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Portraits of the Artist

Published in European Joyce Studies. 2020, no. 29, p. 23-39
Abstract This essay is composed of two distinct but related parts. The first considers how the title of Joyce’s first novel invites analogies with the tradition of the “self-portrait as a young man” in the history of painting, notably in the work of Dürer, Rembrandt, and Van Dyck, each of whom made a series of youthful self-portraits. These analogies are considered on both formal and theoretical levels. The second part of the essay considers the history of portraits of Joyce made by other artists. Although such portraits are as varied as Joyce’s writings, they can be loosely divided into two categories. On one hand are those which establish Joyce’s image as that of an eminent man of letters. On the other hand are those which transform Joyce’s image into a figure of the avant-garde, where literature and the visual arts are understood as being part of a common project. The stories of how these latter works came to be made give evidence of Joyce’s engagement with contemporary visual art as being like his own work in its formal experimentation. Both kinds of portrait, traditional and avant-garde, reflect Joyce’s construction of his own image, as well as the manner in which the artistic modes of the twentieth century evolve along with those of Joyce’s work.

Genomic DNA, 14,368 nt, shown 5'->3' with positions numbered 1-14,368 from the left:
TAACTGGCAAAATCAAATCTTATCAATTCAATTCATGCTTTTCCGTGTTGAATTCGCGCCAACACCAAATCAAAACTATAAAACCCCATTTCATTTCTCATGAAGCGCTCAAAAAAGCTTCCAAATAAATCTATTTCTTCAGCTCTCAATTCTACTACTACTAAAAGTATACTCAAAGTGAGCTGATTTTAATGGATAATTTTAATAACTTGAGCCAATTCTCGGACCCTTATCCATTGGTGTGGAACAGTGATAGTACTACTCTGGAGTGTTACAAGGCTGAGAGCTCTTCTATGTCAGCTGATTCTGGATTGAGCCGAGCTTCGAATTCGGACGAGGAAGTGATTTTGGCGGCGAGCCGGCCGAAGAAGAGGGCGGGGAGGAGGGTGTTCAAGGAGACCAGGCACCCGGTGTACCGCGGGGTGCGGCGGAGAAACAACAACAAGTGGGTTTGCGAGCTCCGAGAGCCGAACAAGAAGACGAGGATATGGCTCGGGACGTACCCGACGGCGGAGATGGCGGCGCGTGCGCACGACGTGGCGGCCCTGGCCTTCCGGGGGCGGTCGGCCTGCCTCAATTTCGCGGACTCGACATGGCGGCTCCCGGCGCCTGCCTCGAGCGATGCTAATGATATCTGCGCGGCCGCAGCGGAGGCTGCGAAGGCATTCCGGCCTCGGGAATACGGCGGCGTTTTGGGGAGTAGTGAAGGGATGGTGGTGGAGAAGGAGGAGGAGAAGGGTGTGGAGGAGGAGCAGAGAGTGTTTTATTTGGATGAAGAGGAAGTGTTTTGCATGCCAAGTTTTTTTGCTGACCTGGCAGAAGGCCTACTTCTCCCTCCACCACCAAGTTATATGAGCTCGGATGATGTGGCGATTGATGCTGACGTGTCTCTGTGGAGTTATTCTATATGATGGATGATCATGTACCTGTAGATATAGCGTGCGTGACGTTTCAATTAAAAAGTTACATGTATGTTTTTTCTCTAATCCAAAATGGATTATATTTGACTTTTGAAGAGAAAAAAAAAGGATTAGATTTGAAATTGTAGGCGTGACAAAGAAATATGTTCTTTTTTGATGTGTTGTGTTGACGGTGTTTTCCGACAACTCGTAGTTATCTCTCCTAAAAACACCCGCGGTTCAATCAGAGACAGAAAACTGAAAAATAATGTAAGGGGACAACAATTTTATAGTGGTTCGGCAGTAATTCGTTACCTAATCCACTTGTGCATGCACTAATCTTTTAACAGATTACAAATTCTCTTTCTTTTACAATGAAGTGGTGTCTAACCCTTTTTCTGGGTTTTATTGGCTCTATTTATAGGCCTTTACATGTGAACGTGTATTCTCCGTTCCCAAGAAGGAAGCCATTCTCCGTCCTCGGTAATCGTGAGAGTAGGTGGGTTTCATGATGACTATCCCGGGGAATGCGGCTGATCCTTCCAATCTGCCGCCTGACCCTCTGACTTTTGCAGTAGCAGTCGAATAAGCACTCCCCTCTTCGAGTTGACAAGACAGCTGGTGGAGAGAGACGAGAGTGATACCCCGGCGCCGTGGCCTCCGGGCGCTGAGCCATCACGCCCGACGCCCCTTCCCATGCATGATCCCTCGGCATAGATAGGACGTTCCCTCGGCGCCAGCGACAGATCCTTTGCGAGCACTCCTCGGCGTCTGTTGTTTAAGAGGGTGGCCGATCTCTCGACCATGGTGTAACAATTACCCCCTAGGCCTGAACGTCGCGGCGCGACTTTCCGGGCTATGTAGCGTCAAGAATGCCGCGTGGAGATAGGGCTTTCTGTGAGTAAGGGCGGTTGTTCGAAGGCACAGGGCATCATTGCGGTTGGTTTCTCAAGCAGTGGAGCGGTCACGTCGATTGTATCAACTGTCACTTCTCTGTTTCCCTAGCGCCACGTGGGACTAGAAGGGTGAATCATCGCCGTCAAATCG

Keywords James JoycePortraitureRembrandtMan RayBrancusiKleeCésar Abin
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SPURR, David Anton. Portraits of the Artist. In: European Joyce Studies, 2020, n° 29, p. 23-39. doi: 10.1163/9789004426191_004 https://archive-ouverte.unige.ch/unige:130735

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Deposited on : 2020-02-17

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